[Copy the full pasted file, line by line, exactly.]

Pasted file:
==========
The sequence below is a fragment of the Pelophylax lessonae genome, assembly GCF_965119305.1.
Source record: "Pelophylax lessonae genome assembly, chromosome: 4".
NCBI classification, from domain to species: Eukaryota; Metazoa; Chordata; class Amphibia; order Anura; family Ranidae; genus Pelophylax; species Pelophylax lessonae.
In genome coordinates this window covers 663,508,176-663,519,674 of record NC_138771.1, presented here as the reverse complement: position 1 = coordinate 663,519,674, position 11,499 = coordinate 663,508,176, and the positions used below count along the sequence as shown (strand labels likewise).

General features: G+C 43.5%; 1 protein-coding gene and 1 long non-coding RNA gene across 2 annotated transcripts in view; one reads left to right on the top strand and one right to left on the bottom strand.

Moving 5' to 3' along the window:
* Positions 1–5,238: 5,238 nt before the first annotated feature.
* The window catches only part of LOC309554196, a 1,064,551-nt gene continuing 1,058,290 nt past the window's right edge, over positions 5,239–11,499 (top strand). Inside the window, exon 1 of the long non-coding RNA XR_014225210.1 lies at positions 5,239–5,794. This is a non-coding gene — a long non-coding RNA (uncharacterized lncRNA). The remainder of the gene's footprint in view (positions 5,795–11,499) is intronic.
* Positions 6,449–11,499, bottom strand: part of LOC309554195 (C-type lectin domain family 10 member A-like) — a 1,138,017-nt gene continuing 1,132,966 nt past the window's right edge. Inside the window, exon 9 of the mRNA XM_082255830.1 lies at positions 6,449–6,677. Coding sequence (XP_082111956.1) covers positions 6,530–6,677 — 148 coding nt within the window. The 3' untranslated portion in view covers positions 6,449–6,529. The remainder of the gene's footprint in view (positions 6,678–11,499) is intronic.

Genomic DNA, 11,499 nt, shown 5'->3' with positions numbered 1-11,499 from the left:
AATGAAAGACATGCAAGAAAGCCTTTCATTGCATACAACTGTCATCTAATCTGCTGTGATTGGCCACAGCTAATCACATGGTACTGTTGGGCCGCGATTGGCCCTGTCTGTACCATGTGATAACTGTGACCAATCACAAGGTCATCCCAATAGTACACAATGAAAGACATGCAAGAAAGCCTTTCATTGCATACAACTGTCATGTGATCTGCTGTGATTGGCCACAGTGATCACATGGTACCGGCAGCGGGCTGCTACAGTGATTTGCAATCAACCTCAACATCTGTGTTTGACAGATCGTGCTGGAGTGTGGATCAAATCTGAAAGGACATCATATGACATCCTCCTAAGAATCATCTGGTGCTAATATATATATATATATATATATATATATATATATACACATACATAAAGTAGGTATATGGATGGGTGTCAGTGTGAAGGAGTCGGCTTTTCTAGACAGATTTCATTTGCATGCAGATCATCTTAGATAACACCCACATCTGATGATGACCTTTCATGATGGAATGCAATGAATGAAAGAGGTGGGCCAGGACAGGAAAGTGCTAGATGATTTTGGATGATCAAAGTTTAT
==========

The sequence below is a fragment of the Pelophylax lessonae genome, assembly GCF_965119305.1.
Source record: "Pelophylax lessonae genome assembly, chromosome: 4".
NCBI classification, from domain to species: Eukaryota; Metazoa; Chordata; class Amphibia; order Anura; family Ranidae; genus Pelophylax; species Pelophylax lessonae.
In genome coordinates this window covers 663,508,176-663,519,674 of record NC_138771.1, presented here as the reverse complement: position 1 = coordinate 663,519,674, position 11,499 = coordinate 663,508,176, and the positions used below count along the sequence as shown (strand labels likewise).

General features: G+C 43.5%; 1 protein-coding gene and 1 long non-coding RNA gene across 2 annotated transcripts in view; one reads left to right on the top strand and one right to left on the bottom strand.

Moving 5' to 3' along the window:
* Positions 1–5,238: 5,238 nt before the first annotated feature.
* The window catches only part of LOC309554196, a 1,064,551-nt gene continuing 1,058,290 nt past the window's right edge, over positions 5,239–11,499 (top strand). Inside the window, exon 1 of the long non-coding RNA XR_014225210.1 lies at positions 5,239–5,794. This is a non-coding gene — a long non-coding RNA (uncharacterized lncRNA). The remainder of the gene's footprint in view (positions 5,795–11,499) is intronic.
* Positions 6,449–11,499, bottom strand: part of LOC309554195 (C-type lectin domain family 10 member A-like) — a 1,138,017-nt gene continuing 1,132,966 nt past the window's right edge. Inside the window, exon 9 of the mRNA XM_082255830.1 lies at positions 6,449–6,677. Coding sequence (XP_082111956.1) covers positions 6,530–6,677 — 148 coding nt within the window. The 3' untranslated portion in view covers positions 6,449–6,529. The remainder of the gene's footprint in view (positions 6,678–11,499) is intronic.

Genomic DNA, 11,499 nt, shown 5'->3' with positions numbered 1-11,499 from the left:
AATGAAAGACATGCAAGAAAGCCTTTCATTGCATACAACTGTCATCTAATCTGCTGTGATTGGCCACAGCTAATCACATGGTACTGTTGGGCCGCGATTGGCCCTGTCTGTACCATGTGATAACTGTGACCAATCACAAGGTCATCCCAATAGTACACAATGAAAGACATGCAAGAAAGCCTTTCATTGCATACAACTGTCATGTGATCTGCTGTGATTGGCCACAGTGATCACATGGTACCGGCAGCGGGCTGCTACAGTGATTTGCAATCAACCTCAACATCTGTGTTTGACAGATCGTGCTGGAGTGTGGATCAAATCTGAAAGGACATCATATGACATCCTCCTAAGAATCATCTGGTGCTAATATATATATATATATATATATATATATATATATACACATACATAAAGTAGGTATATGGATGGGTGTCAGTGTGAAGGAGTCGGCTTTTCTAGACAGATTTCATTTGCATGCAGATCATCTTAGATAACACCCACATCTGATGATGACCTTTCATGATGGAATGCAATGAATGAAAGAGGTGGGCCAGGACAGGAAAGTGCTAGATGATTTTGGATGATCAAAGTTTAT